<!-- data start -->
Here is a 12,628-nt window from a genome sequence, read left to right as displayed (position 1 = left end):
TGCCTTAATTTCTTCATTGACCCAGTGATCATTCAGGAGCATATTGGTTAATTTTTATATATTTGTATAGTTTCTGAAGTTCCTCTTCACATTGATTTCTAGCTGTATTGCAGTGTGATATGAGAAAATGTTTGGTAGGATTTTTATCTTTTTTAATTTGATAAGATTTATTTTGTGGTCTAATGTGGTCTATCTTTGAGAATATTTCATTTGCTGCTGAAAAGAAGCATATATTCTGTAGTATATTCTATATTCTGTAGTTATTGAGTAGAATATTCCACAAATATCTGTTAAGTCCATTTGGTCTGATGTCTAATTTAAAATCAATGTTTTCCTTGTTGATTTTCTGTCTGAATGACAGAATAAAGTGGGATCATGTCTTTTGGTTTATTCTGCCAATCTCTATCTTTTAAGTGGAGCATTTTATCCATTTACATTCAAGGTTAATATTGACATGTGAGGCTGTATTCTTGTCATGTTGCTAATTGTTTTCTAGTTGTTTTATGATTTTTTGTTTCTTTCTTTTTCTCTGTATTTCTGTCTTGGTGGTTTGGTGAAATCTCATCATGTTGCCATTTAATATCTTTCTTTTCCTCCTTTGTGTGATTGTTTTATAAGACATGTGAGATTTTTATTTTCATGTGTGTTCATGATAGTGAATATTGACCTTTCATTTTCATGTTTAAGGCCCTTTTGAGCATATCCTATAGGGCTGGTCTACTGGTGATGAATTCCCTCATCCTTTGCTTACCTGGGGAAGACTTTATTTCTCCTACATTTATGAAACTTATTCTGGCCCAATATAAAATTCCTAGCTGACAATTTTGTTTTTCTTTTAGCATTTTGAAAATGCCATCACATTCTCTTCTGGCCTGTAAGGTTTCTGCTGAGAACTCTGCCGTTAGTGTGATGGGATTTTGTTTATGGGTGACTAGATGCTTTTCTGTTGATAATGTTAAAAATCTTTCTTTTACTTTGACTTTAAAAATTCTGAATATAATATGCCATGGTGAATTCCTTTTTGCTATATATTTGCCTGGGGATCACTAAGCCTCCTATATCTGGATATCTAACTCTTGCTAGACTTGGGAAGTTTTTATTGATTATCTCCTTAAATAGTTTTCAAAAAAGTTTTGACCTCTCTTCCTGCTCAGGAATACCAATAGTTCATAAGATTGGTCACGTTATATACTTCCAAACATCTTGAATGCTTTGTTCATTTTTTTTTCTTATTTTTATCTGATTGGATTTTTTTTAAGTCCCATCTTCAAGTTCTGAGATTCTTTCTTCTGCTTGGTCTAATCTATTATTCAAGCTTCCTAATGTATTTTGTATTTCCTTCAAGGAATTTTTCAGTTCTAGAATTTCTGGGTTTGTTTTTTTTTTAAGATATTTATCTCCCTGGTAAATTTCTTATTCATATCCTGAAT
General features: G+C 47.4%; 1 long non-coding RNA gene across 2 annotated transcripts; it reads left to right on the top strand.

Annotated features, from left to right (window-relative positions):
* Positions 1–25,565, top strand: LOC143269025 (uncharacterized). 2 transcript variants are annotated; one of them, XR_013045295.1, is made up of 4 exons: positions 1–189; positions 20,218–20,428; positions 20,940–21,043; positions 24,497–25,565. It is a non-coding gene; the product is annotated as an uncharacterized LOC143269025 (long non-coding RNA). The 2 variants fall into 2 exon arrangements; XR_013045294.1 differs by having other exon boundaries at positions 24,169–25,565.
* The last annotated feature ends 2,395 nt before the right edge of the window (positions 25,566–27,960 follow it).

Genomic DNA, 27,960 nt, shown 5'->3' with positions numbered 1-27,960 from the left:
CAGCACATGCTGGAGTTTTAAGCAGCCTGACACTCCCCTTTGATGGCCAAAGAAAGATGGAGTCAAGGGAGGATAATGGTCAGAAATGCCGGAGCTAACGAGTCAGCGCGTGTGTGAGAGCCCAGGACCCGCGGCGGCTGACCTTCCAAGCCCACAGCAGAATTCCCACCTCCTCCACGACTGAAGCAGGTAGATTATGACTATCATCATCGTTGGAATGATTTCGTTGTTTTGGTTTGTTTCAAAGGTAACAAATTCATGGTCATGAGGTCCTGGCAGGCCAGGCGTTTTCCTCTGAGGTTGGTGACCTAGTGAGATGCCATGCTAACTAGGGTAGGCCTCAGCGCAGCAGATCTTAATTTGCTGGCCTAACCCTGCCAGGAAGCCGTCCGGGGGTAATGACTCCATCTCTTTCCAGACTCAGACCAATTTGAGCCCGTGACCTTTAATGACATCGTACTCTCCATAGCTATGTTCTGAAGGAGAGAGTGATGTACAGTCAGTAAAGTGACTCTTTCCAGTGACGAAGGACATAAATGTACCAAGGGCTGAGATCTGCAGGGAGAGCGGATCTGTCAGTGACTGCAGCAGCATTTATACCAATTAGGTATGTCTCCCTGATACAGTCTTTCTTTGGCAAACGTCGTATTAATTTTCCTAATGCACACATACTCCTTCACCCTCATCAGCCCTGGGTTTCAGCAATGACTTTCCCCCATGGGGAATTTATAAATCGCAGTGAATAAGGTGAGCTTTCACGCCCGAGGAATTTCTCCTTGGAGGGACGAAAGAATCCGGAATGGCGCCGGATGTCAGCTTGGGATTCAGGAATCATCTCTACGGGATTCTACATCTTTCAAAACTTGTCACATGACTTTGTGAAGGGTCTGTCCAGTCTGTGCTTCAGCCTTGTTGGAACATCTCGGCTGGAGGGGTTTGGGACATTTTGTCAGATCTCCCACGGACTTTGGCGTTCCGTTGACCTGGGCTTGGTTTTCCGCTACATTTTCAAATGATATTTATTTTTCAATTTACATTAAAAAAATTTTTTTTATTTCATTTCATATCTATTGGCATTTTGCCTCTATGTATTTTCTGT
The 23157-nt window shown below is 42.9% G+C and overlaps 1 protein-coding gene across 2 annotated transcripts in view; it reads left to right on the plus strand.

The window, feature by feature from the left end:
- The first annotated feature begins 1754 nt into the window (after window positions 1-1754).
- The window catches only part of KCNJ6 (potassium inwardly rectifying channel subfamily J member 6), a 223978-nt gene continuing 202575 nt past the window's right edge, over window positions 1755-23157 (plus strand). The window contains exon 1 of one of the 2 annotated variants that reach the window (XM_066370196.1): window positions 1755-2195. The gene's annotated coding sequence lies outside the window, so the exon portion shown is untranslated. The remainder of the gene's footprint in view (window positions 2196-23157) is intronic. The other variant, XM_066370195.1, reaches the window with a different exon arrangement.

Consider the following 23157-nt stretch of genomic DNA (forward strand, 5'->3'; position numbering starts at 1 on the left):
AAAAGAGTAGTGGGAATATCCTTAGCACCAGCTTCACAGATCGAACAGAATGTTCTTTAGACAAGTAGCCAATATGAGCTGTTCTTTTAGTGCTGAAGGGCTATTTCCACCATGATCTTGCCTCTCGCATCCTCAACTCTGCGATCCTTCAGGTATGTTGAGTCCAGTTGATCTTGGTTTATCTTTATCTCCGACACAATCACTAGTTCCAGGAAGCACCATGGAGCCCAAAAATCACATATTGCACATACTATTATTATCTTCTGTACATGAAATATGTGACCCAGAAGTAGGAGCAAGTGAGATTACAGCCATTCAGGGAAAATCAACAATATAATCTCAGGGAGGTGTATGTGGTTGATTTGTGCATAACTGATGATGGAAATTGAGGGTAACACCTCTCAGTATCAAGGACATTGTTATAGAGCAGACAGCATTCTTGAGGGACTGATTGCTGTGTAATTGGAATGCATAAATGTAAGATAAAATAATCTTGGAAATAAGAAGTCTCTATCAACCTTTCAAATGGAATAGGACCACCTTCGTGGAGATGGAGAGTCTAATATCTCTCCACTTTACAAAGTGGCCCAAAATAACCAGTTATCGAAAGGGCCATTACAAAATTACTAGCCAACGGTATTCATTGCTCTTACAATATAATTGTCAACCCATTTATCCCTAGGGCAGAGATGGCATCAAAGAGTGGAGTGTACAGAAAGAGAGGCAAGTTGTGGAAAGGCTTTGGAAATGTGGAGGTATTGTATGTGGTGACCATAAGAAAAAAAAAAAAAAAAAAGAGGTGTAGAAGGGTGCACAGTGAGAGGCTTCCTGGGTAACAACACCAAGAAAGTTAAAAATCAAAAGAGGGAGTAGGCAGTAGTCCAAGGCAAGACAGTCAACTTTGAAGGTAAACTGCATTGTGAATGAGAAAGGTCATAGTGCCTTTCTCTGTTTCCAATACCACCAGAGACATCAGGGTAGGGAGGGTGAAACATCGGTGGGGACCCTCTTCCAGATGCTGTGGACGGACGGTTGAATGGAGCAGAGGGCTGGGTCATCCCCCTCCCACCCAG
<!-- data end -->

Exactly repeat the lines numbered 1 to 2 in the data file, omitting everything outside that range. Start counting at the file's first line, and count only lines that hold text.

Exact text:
Here is a 12,628-nt window from a genome sequence, read left to right as displayed (position 1 = left end):
TGCCTTAATTTCTTCATTGACCCAGTGATCATTCAGGAGCATATTGGTTAATTTTTATATATTTGTATAGTTTCTGAAGTTCCTCTTCACATTGATTTCTAGCTGTATTGCAGTGTGATATGAGAAAATGTTTGGTAGGATTTTTATCTTTTTTAATTTGATAAGATTTATTTTGTGGTCTAATGTGGTCTATCTTTGAGAATATTTCATTTGCTGCTGAAAAGAAGCATATATTCTGTAGTATATTCTATATTCTGTAGTTATTGAGTAGAATATTCCACAAATATCTGTTAAGTCCATTTGGTCTGATGTCTAATTTAAAATCAATGTTTTCCTTGTTGATTTTCTGTCTGAATGACAGAATAAAGTGGGATCATGTCTTTTGGTTTATTCTGCCAATCTCTATCTTTTAAGTGGAGCATTTTATCCATTTACATTCAAGGTTAATATTGACATGTGAGGCTGTATTCTTGTCATGTTGCTAATTGTTTTCTAGTTGTTTTATGATTTTTTGTTTCTTTCTTTTTCTCTGTATTTCTGTCTTGGTGGTTTGGTGAAATCTCATCATGTTGCCATTTAATATCTTTCTTTTCCTCCTTTGTGTGATTGTTTTATAAGACATGTGAGATTTTTATTTTCATGTGTGTTCATGATAGTGAATATTGACCTTTCATTTTCATGTTTAAGGCCCTTTTGAGCATATCCTATAGGGCTGGTCTACTGGTGATGAATTCCCTCATCCTTTGCTTACCTGGGGAAGACTTTATTTCTCCTACATTTATGAAACTTATTCTGGCCCAATATAAAATTCCTAGCTGACAATTTTGTTTTTCTTTTAGCATTTTGAAAATGCCATCACATTCTCTTCTGGCCTGTAAGGTTTCTGCTGAGAACTCTGCCGTTAGTGTGATGGGATTTTGTTTATGGGTGACTAGATGCTTTTCTGTTGATAATGTTAAAAATCTTTCTTTTACTTTGACTTTAAAAATTCTGAATATAATATGCCATGGTGAATTCCTTTTTGCTATATATTTGCCTGGGGATCACTAAGCCTCCTATATCTGGATATCTAACTCTTGCTAGACTTGGGAAGTTTTTATTGATTATCTCCTTAAATAGTTTTCAAAAAAGTTTTGACCTCTCTTCCTGCTCAGGAATACCAATAGTTCATAAGATTGGTCACGTTATATACTTCCAAACATCTTGAATGCTTTGTTCATTTTTTTTTCTTATTTTTATCTGATTGGATTTTTTTTAAGTCCCATCTTCAAGTTCTGAGATTCTTTCTTCTGCTTGGTCTAATCTATTATTCAAGCTTCCTAATGTATTTTGTATTTCCTTCAAGGAATTTTTCAGTTCTAGAATTTCTGGGTTTGTTTTTTTTTTAAGATATTTATCTCCCTGGTAAATTTCTTATTCATATCCTGAAT